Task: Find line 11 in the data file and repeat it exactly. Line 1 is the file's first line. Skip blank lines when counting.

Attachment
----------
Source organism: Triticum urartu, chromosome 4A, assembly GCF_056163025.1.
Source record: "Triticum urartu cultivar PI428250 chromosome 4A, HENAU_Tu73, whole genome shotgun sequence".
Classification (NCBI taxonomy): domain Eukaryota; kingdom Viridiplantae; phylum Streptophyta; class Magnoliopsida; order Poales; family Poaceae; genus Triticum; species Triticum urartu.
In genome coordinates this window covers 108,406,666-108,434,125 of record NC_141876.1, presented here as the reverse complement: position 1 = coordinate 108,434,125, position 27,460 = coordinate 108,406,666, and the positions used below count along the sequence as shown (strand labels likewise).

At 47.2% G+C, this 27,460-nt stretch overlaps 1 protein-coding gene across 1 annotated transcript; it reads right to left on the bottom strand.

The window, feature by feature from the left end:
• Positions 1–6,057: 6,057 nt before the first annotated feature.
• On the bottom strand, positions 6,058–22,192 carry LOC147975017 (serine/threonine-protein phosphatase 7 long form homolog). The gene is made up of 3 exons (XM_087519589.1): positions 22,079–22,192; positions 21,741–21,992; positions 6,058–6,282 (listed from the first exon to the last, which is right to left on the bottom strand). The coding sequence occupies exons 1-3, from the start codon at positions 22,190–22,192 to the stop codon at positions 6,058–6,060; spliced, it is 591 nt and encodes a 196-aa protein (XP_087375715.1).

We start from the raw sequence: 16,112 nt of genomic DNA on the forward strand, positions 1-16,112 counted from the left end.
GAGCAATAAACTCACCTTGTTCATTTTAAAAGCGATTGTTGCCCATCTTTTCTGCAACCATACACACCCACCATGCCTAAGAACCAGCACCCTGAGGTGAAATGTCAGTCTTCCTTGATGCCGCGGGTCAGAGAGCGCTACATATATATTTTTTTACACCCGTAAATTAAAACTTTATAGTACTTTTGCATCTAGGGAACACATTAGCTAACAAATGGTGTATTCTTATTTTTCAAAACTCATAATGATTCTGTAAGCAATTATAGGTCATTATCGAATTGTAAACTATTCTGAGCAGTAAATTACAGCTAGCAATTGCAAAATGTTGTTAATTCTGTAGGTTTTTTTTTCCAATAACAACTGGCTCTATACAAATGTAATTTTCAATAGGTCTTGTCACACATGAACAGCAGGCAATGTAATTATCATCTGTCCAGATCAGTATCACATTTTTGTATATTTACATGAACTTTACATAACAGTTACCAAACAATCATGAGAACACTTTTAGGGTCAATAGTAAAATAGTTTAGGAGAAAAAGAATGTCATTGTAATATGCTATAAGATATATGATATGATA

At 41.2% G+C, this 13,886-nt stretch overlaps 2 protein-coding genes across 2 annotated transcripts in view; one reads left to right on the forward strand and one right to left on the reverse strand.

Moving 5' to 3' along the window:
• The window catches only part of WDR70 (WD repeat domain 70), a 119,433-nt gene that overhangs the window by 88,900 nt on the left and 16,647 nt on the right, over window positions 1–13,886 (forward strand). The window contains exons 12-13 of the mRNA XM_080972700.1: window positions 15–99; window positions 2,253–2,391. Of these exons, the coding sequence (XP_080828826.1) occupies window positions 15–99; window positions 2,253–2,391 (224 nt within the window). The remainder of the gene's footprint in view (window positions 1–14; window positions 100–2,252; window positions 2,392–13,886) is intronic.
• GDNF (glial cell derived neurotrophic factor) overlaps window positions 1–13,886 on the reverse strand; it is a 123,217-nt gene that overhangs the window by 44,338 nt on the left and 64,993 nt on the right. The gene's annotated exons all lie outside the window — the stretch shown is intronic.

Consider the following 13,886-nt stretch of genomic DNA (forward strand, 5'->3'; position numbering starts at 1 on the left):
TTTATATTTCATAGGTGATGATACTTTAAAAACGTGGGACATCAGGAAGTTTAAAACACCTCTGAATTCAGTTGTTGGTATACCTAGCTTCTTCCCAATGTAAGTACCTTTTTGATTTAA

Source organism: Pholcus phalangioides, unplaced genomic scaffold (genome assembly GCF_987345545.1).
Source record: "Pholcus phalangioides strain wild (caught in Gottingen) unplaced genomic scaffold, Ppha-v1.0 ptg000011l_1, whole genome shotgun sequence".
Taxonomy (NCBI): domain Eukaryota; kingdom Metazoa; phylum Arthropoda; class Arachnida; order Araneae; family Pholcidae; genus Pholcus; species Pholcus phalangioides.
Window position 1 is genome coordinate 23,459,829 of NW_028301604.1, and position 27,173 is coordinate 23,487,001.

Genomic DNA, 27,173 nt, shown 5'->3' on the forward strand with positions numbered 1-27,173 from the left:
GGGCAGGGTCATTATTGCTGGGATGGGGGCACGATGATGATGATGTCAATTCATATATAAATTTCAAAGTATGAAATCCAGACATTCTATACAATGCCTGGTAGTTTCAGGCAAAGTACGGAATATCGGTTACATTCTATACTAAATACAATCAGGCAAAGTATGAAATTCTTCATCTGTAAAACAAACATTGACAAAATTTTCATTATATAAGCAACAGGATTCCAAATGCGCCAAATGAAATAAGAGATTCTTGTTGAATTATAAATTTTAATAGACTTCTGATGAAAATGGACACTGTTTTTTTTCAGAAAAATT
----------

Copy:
At 41.2% G+C, this 13,886-nt stretch overlaps 2 protein-coding genes across 2 annotated transcripts in view; one reads left to right on the forward strand and one right to left on the reverse strand.